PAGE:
19th February 2018
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Whalsay ferry decision delayed by council

, by , in News, Public Affairs

The council is to delay its decision on where to build a new £10 million ferry terminal in Whalsay. It followed a plea during this week’s Full Council meeting for more consultation with members of the community.

Vice convener and Whalsay mem­ber Josie Simpson had per­suaded members of the infra­structure committee to opt for the harbour at Symbister despite a recommendation from officials that a new terminal be built at the North Voe instead.

It has become clear since that islanders are sharply divided on the issue and North Isles member Laura Baisley suggested at Wednesdsay’s meeting that the decision be put off while more views are sought. She also suggested that consideration be given to holding a referendum.

Ms Baisley’s call came after a hastily arranged meeting of the Whalsay Community Council last Thursday night, where it was deemed further consultation was needed before a final decision could be made.

Speaking at Wednesday’s meet­ing she said: “What I wish to do is ask for this decision to be deferred for one cycle in order to allow a period of consultation with the community to take place.”

Her call was backed by council­lor Allan Wishart, who said many questions had emerged from people in Whalsay over recent weeks. “A lot of those questions could be answered if there was a meeting with relevant transport officers there,” he said.

Councillor Jonathan Wills said he had tried unsuccesfully to bring the subject up for debate at a previous meeting, particularly as building at Symbister would go against the conclusion of the STAG consultation study. “I’m in favour of what Laura is suggesting. Any referendum should be consultative,” he said.

Alistair Cooper was less than impressed with the idea of a referen­dum, adding that was the wrong way to consult with the public. “That’s not the way this council should be conducting its business. We should listen to the folk and the decision should be made in chamber,” he said.

His opposition to giving people a vote on the issue was supported by Bill Manson. “Where do we go if it turns out 50/50? What guidance does it give us? We still have a decision to make,” he said.

Iris Hawkins said she would be all for a referendum “if it can help folk have their say”.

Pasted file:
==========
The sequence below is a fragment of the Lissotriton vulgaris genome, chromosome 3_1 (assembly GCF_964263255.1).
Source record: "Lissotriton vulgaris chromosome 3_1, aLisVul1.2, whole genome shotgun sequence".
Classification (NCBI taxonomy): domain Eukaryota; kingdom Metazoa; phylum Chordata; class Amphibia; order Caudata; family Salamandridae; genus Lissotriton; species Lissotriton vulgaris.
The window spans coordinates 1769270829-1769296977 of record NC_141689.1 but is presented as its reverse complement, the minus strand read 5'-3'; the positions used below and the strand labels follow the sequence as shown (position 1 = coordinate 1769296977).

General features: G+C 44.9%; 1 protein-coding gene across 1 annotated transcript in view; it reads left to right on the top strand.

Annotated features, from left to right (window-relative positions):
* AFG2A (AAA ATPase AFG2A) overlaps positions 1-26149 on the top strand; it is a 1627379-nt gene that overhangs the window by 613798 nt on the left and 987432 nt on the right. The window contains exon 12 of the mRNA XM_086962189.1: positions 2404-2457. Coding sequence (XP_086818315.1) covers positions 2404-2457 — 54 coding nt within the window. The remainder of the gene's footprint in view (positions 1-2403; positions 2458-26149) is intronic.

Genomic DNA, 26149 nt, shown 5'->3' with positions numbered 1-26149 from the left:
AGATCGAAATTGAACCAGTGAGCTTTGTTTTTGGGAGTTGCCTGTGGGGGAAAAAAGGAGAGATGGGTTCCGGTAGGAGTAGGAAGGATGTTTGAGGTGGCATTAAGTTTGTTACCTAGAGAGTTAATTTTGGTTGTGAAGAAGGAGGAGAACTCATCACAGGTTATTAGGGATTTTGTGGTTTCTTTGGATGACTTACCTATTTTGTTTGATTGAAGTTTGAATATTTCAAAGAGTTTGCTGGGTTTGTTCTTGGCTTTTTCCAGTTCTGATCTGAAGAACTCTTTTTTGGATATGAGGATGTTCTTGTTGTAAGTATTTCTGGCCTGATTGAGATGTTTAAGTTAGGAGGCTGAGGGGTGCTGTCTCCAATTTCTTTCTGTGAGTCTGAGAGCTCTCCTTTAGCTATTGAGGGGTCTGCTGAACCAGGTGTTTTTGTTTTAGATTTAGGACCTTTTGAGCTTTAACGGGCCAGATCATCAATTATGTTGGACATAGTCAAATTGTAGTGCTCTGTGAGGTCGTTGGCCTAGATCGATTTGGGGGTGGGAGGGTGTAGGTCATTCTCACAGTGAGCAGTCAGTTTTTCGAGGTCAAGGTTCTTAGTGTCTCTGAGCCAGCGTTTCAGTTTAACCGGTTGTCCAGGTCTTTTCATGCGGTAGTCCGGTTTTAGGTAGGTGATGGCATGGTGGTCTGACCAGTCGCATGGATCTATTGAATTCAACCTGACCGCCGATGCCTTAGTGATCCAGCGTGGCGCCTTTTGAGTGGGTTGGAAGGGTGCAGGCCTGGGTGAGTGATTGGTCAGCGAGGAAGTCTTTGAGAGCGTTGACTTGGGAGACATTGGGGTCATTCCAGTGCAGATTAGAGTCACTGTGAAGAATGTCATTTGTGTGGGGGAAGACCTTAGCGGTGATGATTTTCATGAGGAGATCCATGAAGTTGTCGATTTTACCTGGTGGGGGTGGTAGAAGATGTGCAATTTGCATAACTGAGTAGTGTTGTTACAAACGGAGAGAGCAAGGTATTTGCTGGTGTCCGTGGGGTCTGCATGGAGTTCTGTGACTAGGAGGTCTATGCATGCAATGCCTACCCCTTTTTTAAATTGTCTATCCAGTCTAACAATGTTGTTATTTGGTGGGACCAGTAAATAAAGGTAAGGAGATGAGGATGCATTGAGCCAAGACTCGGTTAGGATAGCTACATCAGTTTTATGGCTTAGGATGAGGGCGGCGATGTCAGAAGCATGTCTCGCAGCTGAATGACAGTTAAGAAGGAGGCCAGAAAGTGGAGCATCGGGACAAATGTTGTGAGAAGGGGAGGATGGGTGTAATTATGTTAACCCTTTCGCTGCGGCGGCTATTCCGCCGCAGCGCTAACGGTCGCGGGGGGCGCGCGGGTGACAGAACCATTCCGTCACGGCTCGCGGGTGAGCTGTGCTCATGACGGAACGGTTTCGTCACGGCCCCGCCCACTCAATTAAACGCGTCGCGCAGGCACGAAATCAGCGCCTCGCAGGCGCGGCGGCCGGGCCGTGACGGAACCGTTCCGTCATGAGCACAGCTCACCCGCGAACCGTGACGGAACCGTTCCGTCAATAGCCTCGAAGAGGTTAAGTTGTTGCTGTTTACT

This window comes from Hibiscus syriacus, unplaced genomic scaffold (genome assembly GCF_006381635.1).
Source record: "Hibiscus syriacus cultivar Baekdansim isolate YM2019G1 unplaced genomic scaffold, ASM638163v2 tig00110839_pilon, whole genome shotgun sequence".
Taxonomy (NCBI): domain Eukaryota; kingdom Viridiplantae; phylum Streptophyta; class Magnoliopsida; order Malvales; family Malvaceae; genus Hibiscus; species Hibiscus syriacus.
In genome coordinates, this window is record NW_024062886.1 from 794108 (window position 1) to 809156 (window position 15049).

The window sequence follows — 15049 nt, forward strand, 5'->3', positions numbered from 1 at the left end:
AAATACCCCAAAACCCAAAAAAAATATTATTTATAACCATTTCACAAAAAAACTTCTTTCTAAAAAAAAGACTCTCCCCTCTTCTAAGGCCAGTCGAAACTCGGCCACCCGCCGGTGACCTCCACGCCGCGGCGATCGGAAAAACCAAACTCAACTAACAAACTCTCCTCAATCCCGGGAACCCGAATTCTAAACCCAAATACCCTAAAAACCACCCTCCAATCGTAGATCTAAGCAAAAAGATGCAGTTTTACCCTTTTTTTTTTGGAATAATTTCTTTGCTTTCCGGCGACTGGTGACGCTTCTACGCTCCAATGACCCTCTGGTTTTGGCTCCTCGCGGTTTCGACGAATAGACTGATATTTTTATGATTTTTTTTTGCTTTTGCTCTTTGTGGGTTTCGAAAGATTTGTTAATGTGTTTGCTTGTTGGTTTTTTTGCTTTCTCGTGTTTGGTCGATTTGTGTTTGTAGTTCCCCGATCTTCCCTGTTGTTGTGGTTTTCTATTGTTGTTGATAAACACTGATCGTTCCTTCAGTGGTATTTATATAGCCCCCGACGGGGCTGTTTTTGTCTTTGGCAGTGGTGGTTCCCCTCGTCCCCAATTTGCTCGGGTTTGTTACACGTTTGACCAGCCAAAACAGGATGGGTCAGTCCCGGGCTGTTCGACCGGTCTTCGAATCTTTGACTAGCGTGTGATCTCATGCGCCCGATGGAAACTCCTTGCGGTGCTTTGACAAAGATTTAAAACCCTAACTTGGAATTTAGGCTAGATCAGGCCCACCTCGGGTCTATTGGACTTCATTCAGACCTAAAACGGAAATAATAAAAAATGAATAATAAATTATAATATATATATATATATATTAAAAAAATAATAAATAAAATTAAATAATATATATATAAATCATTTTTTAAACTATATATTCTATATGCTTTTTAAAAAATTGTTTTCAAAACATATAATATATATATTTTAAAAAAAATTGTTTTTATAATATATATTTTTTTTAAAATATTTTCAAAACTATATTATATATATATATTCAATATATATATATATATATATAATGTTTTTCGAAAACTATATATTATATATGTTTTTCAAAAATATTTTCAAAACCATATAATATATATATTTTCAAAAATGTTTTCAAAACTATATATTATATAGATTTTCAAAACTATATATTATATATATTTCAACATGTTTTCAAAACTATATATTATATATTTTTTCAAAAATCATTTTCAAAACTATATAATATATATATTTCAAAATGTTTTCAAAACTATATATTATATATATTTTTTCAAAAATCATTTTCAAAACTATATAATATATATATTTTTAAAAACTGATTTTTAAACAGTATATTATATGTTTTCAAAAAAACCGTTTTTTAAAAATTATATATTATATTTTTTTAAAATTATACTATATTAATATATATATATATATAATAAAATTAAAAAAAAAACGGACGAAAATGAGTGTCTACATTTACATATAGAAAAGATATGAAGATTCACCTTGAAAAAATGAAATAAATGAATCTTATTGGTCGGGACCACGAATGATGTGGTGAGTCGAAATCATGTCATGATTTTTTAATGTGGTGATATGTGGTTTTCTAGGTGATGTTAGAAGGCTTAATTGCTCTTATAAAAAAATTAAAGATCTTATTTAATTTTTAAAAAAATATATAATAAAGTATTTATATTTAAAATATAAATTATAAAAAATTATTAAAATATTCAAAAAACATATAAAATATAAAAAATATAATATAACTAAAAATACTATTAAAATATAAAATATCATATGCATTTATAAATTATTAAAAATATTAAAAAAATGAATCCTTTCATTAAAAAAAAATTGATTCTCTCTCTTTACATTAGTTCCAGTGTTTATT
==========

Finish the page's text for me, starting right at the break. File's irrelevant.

However having let the cat out of the bag, Ms Baisley was anxious to put it back in again, insisting it should only be looked at as an option.

“Michael Craigie [of transport partnership ZetTrans] has been involved in the STAG process and he feels there is an opportunity to get a consensus now people realise we are this close to making a decision,” she said.

The outcome of the meeting was welcomed by former ferry skipper Peter Walker Anderson, who is opposed to the idea of building at Symbister.

He said there had been insufficient consultation with the community, although he stopped short of criticising Mr Simpson, who has been under attack in recent weeks for backing Symbister.

“I’m no saying anything against what Josie’s decision was based on. His decision was based on a meeting held during the summer holidays when a big percentage of the population was away,” he said.

“Ever since the council decision at the infrastructure meeting was announced my phone has been ringing steady from folk. They are speaking to us, because we were on the working group, wondering what was going on.

“We were all still assuming it was going at North Voe. I hope when they have this meeting it will explain everything to folk.”

Mr Walker said he had requested one of the Yell Sound ferries come to Symbister to show how unsuit­able the larger ferries would be for the smaller entrance to Symbister.

“We were told it would be far too dangerous,” he said. “I used to work on the ferry, and I personally know that if they come with this huge ferry with a very small harbour, then the ferry will be tied up at anything more than a force six.”

Speaking after the meeting, Mr Simpson said he had heard from people in favour of Symbister, but said he would now wait and let the consultation period take its course.

“I made a decision that seemed to be the best option and when we looked overall, as far as harbour users were concerned, the south voe was the best choice,” he said.

“After the public meeting in Whal­say last week they were asking for more consultation and I could not deny them that. It will just have to take its course, but I’m not con­vinced there is going to be a clear majority one way or the other.”

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About Ryan Taylor

Ryan Taylor has worked as a reporter since 1995, and has been at The Shetland Times since 2007, covering a wide variety of news topics. Before then he reported for other newspapers in the Highlands, where he was raised, and in Fife, where he began his career with DC Thomson. He also has experience in broadcast journalism with Grampian Television. He has lived in Shetland since 2002, where he harbours an unhealthy interest in old cars and motorbikes.

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